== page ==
The website of the Presidency of the Republic [of Uruguay] takes the news. On Tuesday, in connection with the [Montevideo International] Book Fair, we held the pre-presentation of the book on Ceibal Plan and the OLPC model, collective work and shared invaluable colleagues in Argentina, Mexico, Spain, USA, and, of course, Uruguay.
Uruguay, through the Ceibal Plan, was the first country to adopt the One Laptop Per Child platform. Roberto Balaguer compiled an international, critical look into the initiative, that provides an extensive review. The following collaborators contributed to the volume:
1. Roberto Balaguer (Uruguay) “Plan Ceibal: Los ojos del mundo en el primer modelo OLPC a escala nacional” [“Plan Ceibal: The eyes of the world in the first OLPC nationwide model”].
2. Fernando Garrido (Spain) “¿Otra vez el mismo error? OLPC, Determinismo Tecnológico y Educación” [“Again the same mistake? OLPC technological determinism and education”].
3. Edgar Gómez Cruz (Mexico) “Domesticación de la Tecnología: una aproximación crítica al proyecto de OLPC” [“Domestication of technology: A critical approach to the OLPC project”].
4. Tíscar Lara (Spain) “Aprender a ser ciudadano desde las prácticas digitales” [“Learning to be a citizen from digital practices”].
5. Guillermo Lutzky (Argentina) “La Escuela Digital, un cambio obligatorio para los modelos 1 a 1” [“The Digital School, a change required to 1 to 1 models”].
6. Mónica Baez–Graciela Rabajoli (Uruguay) “La escuela extendida. Impacto del Modelo CEIBAL” [“The school extended: Impact of the Ceibal model”].
7. Alicia Kachinovsky (Uruguay) “La Universidad de la República en tiempos del Plan Ceibal” [“The University of the Republic in times of the Ceibal Plan”].
8. Octavio Islas (Mexico) “Retos que representa la enseñanza en el imaginario de la ‘Generación Einstein'” [“Challenges posed by teaching in the imagination of the ‘Einstein Generation'”].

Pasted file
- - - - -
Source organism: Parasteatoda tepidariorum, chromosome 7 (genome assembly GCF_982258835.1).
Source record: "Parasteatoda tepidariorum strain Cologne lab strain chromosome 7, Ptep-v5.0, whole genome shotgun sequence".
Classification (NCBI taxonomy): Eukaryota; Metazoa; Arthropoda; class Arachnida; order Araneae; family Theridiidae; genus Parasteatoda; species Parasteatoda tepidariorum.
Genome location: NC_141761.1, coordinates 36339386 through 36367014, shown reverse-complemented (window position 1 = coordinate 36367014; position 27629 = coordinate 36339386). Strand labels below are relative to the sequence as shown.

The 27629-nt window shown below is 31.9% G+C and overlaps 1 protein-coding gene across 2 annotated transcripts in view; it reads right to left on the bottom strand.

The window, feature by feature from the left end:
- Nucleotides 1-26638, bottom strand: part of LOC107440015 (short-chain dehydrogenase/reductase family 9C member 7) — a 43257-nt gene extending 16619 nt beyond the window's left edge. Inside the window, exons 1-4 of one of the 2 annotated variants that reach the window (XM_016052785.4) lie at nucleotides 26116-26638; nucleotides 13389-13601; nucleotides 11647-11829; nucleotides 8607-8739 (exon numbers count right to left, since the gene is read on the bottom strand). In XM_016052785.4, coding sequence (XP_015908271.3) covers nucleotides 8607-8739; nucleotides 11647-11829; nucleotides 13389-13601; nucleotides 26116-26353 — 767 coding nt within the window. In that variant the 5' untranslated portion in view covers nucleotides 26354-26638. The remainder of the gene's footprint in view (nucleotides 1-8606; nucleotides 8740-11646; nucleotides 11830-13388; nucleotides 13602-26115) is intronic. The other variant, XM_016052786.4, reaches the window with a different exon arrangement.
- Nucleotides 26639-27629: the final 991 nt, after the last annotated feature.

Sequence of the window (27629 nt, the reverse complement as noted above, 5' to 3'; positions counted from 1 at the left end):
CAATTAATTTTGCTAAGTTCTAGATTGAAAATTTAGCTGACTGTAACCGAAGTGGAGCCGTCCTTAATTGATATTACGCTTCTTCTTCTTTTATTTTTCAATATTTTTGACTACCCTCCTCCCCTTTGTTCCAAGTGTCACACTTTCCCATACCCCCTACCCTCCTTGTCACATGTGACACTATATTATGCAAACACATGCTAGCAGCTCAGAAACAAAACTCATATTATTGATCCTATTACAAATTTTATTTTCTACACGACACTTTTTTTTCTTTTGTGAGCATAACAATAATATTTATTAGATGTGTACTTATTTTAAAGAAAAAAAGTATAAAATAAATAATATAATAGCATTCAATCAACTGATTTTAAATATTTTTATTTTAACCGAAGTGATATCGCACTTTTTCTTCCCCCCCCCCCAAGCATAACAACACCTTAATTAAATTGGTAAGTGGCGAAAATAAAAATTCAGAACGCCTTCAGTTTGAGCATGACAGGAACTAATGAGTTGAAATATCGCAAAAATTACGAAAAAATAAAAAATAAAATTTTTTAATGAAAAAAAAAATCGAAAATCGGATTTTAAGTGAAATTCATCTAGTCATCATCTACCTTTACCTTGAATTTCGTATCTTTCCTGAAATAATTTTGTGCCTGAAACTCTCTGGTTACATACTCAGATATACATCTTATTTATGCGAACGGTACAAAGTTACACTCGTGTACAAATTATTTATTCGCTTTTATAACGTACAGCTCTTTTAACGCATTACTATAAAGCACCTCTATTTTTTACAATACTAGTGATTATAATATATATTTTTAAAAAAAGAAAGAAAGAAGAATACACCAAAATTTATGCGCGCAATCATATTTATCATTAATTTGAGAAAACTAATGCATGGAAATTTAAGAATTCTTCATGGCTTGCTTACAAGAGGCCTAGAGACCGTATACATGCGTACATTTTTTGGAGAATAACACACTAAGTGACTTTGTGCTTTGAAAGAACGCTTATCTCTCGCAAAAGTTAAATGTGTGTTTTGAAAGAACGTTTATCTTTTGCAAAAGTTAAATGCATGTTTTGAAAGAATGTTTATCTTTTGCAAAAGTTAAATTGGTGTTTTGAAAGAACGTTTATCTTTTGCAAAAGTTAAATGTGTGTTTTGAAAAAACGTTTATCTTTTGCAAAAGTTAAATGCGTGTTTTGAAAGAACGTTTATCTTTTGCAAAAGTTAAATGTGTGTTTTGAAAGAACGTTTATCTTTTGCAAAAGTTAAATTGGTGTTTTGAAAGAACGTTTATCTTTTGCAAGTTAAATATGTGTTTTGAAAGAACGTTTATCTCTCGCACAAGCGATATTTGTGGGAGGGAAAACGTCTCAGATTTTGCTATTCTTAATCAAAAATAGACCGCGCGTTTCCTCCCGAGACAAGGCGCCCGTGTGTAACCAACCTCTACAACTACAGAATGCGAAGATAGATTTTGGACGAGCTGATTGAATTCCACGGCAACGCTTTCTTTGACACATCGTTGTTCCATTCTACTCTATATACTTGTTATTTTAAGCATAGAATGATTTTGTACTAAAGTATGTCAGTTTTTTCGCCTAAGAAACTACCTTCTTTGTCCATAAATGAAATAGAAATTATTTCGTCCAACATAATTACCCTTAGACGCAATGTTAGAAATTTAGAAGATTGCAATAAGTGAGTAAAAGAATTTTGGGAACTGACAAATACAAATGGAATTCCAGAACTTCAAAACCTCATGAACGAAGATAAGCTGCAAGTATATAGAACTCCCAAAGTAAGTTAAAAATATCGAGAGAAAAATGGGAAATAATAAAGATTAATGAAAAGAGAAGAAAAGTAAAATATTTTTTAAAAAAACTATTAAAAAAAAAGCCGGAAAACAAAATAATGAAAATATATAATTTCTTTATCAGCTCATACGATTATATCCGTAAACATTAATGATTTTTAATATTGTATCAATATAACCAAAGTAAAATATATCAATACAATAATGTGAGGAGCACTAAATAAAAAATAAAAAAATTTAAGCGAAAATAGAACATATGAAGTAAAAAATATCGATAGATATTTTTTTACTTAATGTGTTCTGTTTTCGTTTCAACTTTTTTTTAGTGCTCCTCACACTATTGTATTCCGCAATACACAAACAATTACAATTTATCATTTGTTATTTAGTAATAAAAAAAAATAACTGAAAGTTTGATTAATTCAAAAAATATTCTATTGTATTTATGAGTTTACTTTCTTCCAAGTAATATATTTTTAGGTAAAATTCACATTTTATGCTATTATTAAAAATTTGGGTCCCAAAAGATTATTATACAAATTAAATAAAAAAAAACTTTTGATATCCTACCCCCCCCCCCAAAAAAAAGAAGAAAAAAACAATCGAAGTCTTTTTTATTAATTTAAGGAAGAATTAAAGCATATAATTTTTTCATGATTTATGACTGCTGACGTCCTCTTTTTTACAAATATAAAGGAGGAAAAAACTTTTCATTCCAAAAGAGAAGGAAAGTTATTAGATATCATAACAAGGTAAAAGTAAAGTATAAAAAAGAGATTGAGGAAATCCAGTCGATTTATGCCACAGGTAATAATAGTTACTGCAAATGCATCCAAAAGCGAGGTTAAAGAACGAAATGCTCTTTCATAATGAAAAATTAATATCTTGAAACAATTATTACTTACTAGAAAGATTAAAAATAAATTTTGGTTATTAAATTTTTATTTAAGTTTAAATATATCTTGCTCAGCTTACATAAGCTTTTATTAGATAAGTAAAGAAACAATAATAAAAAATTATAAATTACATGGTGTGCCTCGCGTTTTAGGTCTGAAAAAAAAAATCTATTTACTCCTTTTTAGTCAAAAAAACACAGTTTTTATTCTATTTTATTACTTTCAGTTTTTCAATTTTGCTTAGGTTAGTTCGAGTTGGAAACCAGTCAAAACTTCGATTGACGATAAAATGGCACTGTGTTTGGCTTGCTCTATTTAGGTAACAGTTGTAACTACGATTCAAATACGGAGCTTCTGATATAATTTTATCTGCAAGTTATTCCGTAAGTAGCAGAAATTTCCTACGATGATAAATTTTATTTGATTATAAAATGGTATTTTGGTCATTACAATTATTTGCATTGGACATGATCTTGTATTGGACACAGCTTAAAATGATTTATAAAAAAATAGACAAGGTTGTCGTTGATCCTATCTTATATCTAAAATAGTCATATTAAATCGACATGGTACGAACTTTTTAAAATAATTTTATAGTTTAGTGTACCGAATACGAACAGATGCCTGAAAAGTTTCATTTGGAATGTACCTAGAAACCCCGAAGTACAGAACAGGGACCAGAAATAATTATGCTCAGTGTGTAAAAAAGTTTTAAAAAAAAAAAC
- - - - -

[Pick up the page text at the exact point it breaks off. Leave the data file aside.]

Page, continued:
9. Cristóbal Cobo (Mexico) “Aprendizaje de código abierto” [“Learning from open source”].
10. Raúl Trejo Delarbre (Mexico) “Un niño para cada laptop” [“A laptop for every child”].
11. John Moravec (USA) “¿Y ahora, qué?” [“So, what now?”].
12. Miguel Brechner (Uruguay) “Los tres si” [“The three yeses”].
I join many of the collaborators in dedicating my contribution to the volume to our colleague and co-author, Guillermo Lutzky, who passed away late last month.
OLPC may see a new competitor enter the market. Utilizing a new microprocessor technology that embraces probabilistic logic computing rather than traditional boolean logic computing, a team at Rice University is designing a digital, touchscreen, LED slate for deployment in developing countries. Probabilistic computing permits devices to provide correct answers most of the time rather than all of the time, allowing for dramatic reductions in power consumption while speeding-up computations considerably. The reduced chip-based power consumption will allow the device to powered by solar cells.
From Popular Mechanics:
What it is: The “I-Slate,” a solar-powered, stylus-controlled classroom aid unveiled at the IEEE’s 125th Anniversary event on Tuesday. The idea is that this LED slate will replace the chalk slates still used in much of the world, allowing students to learn basic math skills without the need for a literate teacher (something that is in demand in much of the world). The device is being created by Dr. Krishna Palem and his team at Rice University.
The slate will be able to download coursework using wireless networks. And because these chips should be far cheaper to produce than the high-powered processors found in most new products, making them practical for the third world.
Inspired by microfinance, the I-slate’s innovators intend to use social entrepreneurism to create a self-sustaining economic model for the I-slate that both creates jobs in impoverished areas and ensures the I-slate’s continued success regardless of ongoing philanthropic support.